BeautyWellness

Why Does Your Face Feel Itchy When You Work Out? The Answer May Surprise You

There are a few culprits, here. First up: When you exercise, your heart pumps more blood to your hard working muscles. This momentum then causes your capillaries to expand, and as they do so, they stimulate the surrounding nerve cells in your body—and your brain interprets that signal as an itch. “This is a more likely scenario for the body versus the face,” says board-certified dermatologist Deanne Mraz Robinson, M.D., FAAD, co-founder of Modern Dermatology and assistant clinical professor of dermatology at Yale New Haven Hospital, (since your larger muscle groups are powering the hardest, and thus require more blood flow), “But the same science applies.” 

Or, if you’re prone to flushing while working out, itch can certainly follow. “Exercise leads to dilation of your blood vessels to enhance circulation to your skin and muscles,” says board-certified dermatologist Joshua Zeichner, M.D. This is generally a good thing—after all, it’s increased circulation that delivers nutrients to the cells and lends the beloved “post-workout glow.” But for some people (especially those with fair to medium skin tones, sensitive skin, or conditions like rosacea), it can lead to inflammation, which can result in flushing, bumps, and, yes, itching.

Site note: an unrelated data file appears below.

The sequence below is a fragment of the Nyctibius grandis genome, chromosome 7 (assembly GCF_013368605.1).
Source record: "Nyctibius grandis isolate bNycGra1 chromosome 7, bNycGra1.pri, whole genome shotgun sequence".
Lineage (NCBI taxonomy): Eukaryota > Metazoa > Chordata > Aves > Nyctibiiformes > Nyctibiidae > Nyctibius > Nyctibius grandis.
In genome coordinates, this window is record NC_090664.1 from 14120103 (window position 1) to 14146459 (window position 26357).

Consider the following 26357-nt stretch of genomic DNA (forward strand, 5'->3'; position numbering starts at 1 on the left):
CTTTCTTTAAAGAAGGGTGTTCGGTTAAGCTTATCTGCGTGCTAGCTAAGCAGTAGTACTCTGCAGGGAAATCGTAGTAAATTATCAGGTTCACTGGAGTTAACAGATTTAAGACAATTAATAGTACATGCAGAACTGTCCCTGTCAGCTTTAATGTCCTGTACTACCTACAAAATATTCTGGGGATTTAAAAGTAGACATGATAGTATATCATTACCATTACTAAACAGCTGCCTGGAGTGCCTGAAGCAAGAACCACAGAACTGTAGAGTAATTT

In some cases, that prickly sensation can also represent a type of heat rash, called miliaria rubra. “This is a condition where there are blockages within the sweat glands, leading to tiny, red bumps and a prickly or itchy feeling,” says Zeichner. “This develops when sweat is trapped in the glands because of issues like non-breathable, wet workout clothing sticking to the skin.” It’s also much more common in hot, humid weather—say, if you’re jogging outside midday in the throes of summer. 

And, finally, people can just react to their own sweat. While sweat can effectively clear pores, some individuals may be hypersensitive to its contents. “Moisture, heat, and sweat can all cause irritation of the skin,” says Mraz Robinson. Simple as that. 

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